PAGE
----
Here is what I do know about Bob: he was genuine—absolutely, completely, and inevitably genuine. In a world where people will want to kiss your ass and blow smoke up it if you work in college athletics, Bob didn’t. He was the antithesis of this. I remember when he bought my eBook on Velocity Based Training, he sent me an email to let me know that he bought it and was reading it. I told him that I would have sent it to him for free, as he’d helped me out in the past. He said that he wanted to support people who were trying to put work in and push the envelope so he’d be offended if I sent him one. Then about an hour later he sent me another email.

“Hey, want some advice? Your grammar fucking sucks.” Short, direct and to the point.

That was just one of several interactions that we had. He was blunt, to the point, said what he thought or felt, and always kept me grounded. He’d say “good work” if it was great, or “man, you suck” when I didn’t do the best job. Bob was willing to help anyone who asked, and give advice when it was wanted or not. I remember hearing a quote about George Patton that reminds me of Bob. “Patton was one arrogant son of a bitch, but he was our arrogant son of a bitch.”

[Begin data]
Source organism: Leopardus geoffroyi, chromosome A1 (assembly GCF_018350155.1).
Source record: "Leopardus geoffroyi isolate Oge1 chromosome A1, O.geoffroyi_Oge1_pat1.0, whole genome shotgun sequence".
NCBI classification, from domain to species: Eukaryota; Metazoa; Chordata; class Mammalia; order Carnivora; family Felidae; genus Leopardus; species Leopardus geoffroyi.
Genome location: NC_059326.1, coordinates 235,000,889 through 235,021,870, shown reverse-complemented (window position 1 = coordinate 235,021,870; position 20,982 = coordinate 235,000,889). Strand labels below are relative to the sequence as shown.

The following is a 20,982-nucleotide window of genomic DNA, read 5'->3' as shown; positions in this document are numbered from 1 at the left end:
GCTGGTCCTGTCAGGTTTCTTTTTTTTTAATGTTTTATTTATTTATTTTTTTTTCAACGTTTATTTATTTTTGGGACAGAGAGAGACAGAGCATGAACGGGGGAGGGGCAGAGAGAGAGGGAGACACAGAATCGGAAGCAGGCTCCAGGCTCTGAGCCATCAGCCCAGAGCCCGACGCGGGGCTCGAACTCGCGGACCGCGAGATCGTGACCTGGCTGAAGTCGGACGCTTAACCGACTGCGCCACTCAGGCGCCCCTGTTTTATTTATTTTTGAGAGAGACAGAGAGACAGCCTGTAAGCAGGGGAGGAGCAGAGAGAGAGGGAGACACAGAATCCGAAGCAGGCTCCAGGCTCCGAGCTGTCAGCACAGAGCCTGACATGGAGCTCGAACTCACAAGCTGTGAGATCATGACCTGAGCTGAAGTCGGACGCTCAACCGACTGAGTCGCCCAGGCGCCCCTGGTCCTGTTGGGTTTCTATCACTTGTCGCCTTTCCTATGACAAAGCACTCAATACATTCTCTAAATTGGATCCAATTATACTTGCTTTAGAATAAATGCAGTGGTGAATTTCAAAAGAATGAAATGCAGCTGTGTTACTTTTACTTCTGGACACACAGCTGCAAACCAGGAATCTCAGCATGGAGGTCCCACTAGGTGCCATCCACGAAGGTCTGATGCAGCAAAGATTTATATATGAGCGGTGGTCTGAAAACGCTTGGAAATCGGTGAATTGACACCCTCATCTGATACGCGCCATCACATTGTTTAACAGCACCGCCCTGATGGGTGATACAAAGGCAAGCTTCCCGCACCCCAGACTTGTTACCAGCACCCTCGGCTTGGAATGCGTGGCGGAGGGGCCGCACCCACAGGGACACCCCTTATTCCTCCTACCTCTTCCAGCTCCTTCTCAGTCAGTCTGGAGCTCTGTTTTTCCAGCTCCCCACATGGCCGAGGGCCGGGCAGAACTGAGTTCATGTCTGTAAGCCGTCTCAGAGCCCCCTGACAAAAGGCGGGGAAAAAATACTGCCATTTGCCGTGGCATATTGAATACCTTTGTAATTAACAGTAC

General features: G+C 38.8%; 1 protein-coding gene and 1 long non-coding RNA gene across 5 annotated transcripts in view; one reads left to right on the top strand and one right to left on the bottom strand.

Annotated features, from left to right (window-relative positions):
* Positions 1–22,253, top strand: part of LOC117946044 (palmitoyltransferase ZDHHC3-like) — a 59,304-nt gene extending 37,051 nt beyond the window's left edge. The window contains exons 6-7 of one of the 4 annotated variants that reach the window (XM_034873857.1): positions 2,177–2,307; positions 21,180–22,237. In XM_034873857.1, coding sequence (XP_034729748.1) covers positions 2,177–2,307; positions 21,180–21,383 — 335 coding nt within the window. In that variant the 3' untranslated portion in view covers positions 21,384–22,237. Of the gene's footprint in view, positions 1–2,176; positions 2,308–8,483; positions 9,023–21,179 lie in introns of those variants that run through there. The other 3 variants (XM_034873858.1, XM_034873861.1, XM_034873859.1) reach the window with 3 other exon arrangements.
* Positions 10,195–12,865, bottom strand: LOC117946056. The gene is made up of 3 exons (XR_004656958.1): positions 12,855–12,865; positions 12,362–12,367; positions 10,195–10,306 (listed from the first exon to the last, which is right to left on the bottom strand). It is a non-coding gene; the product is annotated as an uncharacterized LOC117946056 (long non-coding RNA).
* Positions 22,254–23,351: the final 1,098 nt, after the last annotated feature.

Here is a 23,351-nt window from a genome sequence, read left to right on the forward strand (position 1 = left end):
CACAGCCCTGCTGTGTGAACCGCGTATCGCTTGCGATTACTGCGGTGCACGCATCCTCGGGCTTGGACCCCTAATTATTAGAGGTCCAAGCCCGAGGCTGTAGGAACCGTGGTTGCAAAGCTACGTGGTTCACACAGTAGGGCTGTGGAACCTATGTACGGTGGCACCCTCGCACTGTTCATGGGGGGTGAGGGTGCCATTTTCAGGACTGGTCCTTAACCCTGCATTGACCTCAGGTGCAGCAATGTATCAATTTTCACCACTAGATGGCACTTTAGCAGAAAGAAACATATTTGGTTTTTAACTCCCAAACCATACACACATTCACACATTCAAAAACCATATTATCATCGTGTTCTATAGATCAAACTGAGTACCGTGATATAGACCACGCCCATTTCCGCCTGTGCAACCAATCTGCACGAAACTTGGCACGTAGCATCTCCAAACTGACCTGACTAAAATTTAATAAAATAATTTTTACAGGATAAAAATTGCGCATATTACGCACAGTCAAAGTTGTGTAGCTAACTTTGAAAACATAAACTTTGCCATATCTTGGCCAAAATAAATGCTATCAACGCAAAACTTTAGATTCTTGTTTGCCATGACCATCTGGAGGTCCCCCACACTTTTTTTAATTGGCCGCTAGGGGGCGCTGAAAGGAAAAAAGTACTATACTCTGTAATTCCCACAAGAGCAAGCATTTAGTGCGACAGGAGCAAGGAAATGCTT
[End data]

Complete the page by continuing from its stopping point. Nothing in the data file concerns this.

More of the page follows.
I cherished each and every one of our interactions. He kept me grounded. While I was not as close to Bob as others, I will greatly miss him just the same.

— Bryan Mann

BItribute_AWattles

I never got to meet Bob in person. A few years ago somehow my path crossed via messaging with Bob. The messages continued from time to time generally involving a random correction or harassment about something in my training log. The exchanges would quickly escalate into each of us trying to prove that our point of view, information, grammar or perspective was right and it was always entertaining.